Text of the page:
One of the great pleasures of watching the film is seeing how these familiar descriptions translate visually. While Edward and Florence eat their dinner at the table in their suite, the bed is visible in the background, a poignant site of expectation. Chesil Beach remains visible out the window, and Florence glances out to it longingly, preferring to go out for a walk in the open space than remain suffocated by anxiety in the hotel. There are close ups of nervous feet jiggling under the table, and Florence’s hands clasping her dress or the bedsheet, fighting against both the anticipation of physical pain and the recall of trauma.

Then there is, of course, the ‘infinite shingle’ of Chesil Beach itself. It stretches out, like Edward and Florence’s lives and their ‘giddy plans, heaped up before them in the misty future.’ It is like a peninsula, where Florence and Edward remain suspended in the moment, poised between adolescence and adulthood, the repression of the post-war era and the coming social revolution of the 1960s. In the film Edward tells Florence that the pebbles are graded in size, having been worn away by the tide over many years. They increase in size as you walk in one direction, meaning that when local fisherman jump out of their boats in the dark they know exactly where they are. The irony is that, when the evening goes awry and Florence flees to the beach, they are lost, unable to find their way back to the hotel and, therefore, to each other. Impasse gives way to defeat; the marriage is annulled, and they are doomed to live out their lives separately.

The unfolding of history and its effect on individual lives is a key preoccupation of Chesil Beach. The wireless is a recurring feature in the film. In both book and film, Florence and Edward can hear the news from their suite as they eat dinner, reminding them that they are possibly living on the brink of nuclear war. It was the bomb, after all, that caused them to meet in the first place, at an Oxford CND meeting. Edward marvels about the way their courtship was ‘so dependent on a hundred minor events and choices.’

Edward himself is a historian and gives credence to the “great man” theory, which supposes that individual figures can change the course of history. It is certainly true in a personal sense for him. One gets the sense that his hot-headedness is his downfall. He enjoys the odd brawl outside pubs, and his inability to work through the impasse with Florence, instead flying off the handle and blaming her for leading him on, results in a lonely future. But at the time, he takes the moral high ground: “In his misfortune, he felt almost noble.”

If one were to attempt a Freudian reading, perhaps his propensity to be a bully is why Florence chose him; by resisting him sexually, perhaps at a psychic level she is putting things right with her father. It could also explain why she is able to later marry and have children with Charles, the cellist in her quartet, who acknowledges both her autonomy and her capacity for leadership.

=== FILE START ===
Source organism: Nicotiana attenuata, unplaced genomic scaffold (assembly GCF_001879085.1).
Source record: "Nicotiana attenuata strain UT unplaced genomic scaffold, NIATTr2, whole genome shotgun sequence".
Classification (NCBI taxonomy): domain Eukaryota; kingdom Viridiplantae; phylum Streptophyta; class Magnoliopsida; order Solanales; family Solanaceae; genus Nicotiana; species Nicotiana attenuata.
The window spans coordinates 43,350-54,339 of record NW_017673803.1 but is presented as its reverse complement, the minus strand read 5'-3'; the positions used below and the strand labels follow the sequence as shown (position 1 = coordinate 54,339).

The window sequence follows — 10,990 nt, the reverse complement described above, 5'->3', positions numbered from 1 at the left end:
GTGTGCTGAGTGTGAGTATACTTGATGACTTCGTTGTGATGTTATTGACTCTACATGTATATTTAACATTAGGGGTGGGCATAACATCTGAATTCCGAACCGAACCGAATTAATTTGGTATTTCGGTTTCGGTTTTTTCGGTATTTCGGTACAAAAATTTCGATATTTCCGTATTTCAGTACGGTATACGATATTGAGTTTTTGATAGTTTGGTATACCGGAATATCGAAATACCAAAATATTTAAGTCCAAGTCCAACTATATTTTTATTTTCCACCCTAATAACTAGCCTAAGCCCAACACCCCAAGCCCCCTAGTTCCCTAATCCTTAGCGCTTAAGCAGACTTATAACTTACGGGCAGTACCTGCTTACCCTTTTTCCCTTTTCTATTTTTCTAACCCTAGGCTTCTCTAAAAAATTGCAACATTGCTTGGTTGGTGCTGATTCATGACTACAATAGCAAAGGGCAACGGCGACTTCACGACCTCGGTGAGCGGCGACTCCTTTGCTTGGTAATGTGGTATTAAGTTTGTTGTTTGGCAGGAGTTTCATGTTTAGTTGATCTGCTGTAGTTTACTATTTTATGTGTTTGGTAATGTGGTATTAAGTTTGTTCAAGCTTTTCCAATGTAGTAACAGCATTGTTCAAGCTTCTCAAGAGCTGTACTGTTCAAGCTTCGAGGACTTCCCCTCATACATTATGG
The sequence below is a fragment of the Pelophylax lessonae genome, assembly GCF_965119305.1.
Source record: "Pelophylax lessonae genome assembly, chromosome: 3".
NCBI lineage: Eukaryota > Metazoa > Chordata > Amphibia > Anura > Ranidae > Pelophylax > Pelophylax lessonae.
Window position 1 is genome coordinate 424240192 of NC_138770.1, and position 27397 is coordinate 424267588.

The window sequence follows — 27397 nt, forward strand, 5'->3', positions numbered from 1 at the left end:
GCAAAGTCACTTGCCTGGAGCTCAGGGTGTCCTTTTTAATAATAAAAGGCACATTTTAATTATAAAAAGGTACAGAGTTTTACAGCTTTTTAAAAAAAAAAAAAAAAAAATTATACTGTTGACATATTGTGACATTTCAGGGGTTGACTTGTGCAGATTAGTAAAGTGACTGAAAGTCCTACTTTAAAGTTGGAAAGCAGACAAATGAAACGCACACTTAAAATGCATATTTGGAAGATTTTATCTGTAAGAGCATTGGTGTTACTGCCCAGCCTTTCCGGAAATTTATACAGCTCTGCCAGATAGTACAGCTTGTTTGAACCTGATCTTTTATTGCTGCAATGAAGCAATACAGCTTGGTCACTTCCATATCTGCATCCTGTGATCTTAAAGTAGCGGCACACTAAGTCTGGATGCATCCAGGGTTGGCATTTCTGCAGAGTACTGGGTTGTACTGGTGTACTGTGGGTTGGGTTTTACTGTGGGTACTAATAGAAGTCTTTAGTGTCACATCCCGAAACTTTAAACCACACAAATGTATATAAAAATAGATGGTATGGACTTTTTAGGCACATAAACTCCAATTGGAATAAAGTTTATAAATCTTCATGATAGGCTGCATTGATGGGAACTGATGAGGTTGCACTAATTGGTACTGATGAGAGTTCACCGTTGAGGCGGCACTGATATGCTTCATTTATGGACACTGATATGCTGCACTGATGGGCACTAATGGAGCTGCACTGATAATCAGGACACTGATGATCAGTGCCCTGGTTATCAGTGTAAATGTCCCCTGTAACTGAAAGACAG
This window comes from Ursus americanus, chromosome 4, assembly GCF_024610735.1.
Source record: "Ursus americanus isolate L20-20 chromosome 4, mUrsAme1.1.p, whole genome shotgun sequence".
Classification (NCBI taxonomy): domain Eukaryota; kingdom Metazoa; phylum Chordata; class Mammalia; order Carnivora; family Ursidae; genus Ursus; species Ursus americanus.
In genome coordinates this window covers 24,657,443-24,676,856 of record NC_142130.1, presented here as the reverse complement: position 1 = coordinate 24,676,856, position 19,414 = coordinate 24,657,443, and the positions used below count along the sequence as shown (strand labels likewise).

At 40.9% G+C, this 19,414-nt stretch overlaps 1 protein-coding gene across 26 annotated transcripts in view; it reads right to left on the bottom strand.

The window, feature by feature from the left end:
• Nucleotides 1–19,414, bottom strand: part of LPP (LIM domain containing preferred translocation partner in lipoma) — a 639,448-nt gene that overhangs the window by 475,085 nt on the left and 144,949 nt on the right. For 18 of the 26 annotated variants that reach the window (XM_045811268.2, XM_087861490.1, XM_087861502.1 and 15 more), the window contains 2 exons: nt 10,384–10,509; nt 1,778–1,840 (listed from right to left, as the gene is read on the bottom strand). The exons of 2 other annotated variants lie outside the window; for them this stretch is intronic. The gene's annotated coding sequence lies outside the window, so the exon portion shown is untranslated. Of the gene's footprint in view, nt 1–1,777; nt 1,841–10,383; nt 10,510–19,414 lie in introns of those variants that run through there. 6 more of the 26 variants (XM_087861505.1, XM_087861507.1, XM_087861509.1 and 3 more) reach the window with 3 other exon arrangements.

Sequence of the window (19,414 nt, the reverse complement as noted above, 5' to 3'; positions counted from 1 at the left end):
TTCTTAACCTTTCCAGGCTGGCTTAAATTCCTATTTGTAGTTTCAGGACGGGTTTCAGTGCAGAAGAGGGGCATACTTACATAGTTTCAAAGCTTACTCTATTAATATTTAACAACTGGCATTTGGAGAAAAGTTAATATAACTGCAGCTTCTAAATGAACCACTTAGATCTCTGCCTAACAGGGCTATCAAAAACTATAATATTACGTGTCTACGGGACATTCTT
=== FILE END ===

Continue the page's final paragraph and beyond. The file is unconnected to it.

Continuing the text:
But Edward did not foresee how his decision at that precise moment on the beach would play out. Florence and Edward’s relationship does not become forgotten, it becomes history. At the end of the film, Edward carves a rather pathetic figure, cooking a microwave dinner at his old family home, which by now he has inherited. He hears a feature on the radio about Florence’s Quartet, and it transpires that Florence married the cellist, and now has three children and five grandchildren. He goes along to see the Quartet’s final performance, sitting in the exact seat in the exact row that he promised he would sit in years before, during their courtship. In the book, conversely, he ‘preferred to preserve her as she was in his memories.’

There have been a few reviews which criticise McEwan’s choice of ending in both the book and the film, which condenses years into a couple of pages, and decades into a few scenes. Some have interpreted it as a hasty afterthought, a last-minute concession to the curious reader, and viewer, who wants to know how it all pans out in the end when the embarrassment of annulment has quelled.

I don’t find this narrative device frustrating (although I was mildly concerned about the success of the aged Edward’s facial prosthesis in the film). Rather, I found it poignant and moving. In an instant we become aware of the momentousness of being on Chesil Beach; poised at a crossroad, unsure of the future, but sure things cannot continue as they are.

McEwan is in good company in making this creative decision. Virginia Woolf, for instance, did amazing things with time. In To The Lighthouse, the first and third chapters span a single day, while the middle chapter of only a few pages spans ten years. Time is portrayed as it is experienced subjectively by her characters.

In that concert at Wigmore Hall, we realise that for Edward, it is not just his marriage that is left unconsummated, but his life’s ambitions. History falls by the wayside, but Florence stuck to her path and plays Mozart at Wigmore Hall, as she said she would.

‘Love and patience- if only he had had them both at once- would surely have seen them both through.’


Book published 2007. Film released 2017 starring Saoirse Ronan and Billy Howell, screenplay by Ian McEwan, directed by Dominic Cooke.